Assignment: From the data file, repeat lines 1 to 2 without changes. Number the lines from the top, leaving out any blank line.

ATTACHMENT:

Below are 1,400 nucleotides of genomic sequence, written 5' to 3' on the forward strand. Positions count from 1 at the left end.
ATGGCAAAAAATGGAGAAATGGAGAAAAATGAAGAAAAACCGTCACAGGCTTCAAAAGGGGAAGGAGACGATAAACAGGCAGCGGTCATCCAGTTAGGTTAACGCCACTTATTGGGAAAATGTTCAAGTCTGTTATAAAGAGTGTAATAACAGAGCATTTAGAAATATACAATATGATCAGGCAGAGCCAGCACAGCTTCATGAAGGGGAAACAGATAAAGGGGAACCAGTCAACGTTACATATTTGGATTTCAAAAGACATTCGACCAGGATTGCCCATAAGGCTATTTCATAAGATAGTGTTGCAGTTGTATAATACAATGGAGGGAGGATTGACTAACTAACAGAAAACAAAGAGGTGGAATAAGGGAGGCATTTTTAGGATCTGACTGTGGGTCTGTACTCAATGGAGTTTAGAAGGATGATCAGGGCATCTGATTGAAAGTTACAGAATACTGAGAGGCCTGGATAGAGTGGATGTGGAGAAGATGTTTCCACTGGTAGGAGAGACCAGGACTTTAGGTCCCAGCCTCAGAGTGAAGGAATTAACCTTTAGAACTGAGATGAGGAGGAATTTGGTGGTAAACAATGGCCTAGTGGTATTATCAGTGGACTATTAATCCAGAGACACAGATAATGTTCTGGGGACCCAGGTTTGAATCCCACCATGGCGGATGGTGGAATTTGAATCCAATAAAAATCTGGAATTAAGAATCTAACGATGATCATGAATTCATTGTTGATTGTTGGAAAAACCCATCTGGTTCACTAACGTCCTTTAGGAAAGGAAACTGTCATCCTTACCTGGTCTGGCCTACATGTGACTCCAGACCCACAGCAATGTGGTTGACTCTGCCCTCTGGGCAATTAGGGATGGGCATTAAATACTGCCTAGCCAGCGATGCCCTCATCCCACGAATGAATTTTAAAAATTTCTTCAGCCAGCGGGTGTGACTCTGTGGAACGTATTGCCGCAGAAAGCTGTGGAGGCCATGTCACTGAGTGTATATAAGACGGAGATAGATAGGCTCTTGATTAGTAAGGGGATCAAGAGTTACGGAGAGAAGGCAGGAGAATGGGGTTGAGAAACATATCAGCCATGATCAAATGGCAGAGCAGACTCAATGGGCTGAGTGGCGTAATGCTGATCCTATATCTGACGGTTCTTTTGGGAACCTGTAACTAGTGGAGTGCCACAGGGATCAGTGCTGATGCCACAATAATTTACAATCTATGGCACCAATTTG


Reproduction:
Below are 1,400 nucleotides of genomic sequence, written 5' to 3' on the forward strand. Positions count from 1 at the left end.
ATGGCAAAAAATGGAGAAATGGAGAAAAATGAAGAAAAACCGTCACAGGCTTCAAAAGGGGAAGGAGACGATAAACAGGCAGCGGTCATCCAGTTAGGTTAACGCCACTTATTGGGAAAATGTTCAAGTCTGTTATAAAGAGTGTAATAACAGAGCATTTAGAAATATACAATATGATCAGGCAGAGCCAGCACAGCTTCATGAAGGGGAAACAGATAAAGGGGAACCAGTCAACGTTACATATTTGGATTTCAAAAGACATTCGACCAGGATTGCCCATAAGGCTATTTCATAAGATAGTGTTGCAGTTGTATAATACAATGGAGGGAGGATTGACTAACTAACAGAAAACAAAGAGGTGGAATAAGGGAGGCATTTTTAGGATCTGACTGTGGGTCTGTACTCAATGGAGTTTAGAAGGATGATCAGGGCATCTGATTGAAAGTTACAGAATACTGAGAGGCCTGGATAGAGTGGATGTGGAGAAGATGTTTCCACTGGTAGGAGAGACCAGGACTTTAGGTCCCAGCCTCAGAGTGAAGGAATTAACCTTTAGAACTGAGATGAGGAGGAATTTGGTGGTAAACAATGGCCTAGTGGTATTATCAGTGGACTATTAATCCAGAGACACAGATAATGTTCTGGGGACCCAGGTTTGAATCCCACCATGGCGGATGGTGGAATTTGAATCCAATAAAAATCTGGAATTAAGAATCTAACGATGATCATGAATTCATTGTTGATTGTTGGAAAAACCCATCTGGTTCACTAACGTCCTTTAGGAAAGGAAACTGTCATCCTTACCTGGTCTGGCCTACATGTGACTCCAGACCCACAGCAATGTGGTTGACTCTGCCCTCTGGGCAATTAGGGATGGGCATTAAATACTGCCTAGCCAGCGATGCCCTCATCCCACGAATGAATTTTAAAAATTTCTTCAGCCAGCGGGTGTGACTCTGTGGAACGTATTGCCGCAGAAAGCTGTGGAGGCCATGTCACTGAGTGTATATAAGACGGAGATAGATAGGCTCTTGATTAGTAAGGGGATCAAGAGTTACGGAGAGAAGGCAGGAGAATGGGGTTGAGAAACATATCAGCCATGATCAAATGGCAGAGCAGACTCAATGGGCTGAGTGGCGTAATGCTGATCCTATATCTGACGGTTCTTTTGGGAACCTGTAACTAGTGGAGTGCCACAGGGATCAGTGCTGATGCCACAATAATTTACAATCTATGGCACCAATTTG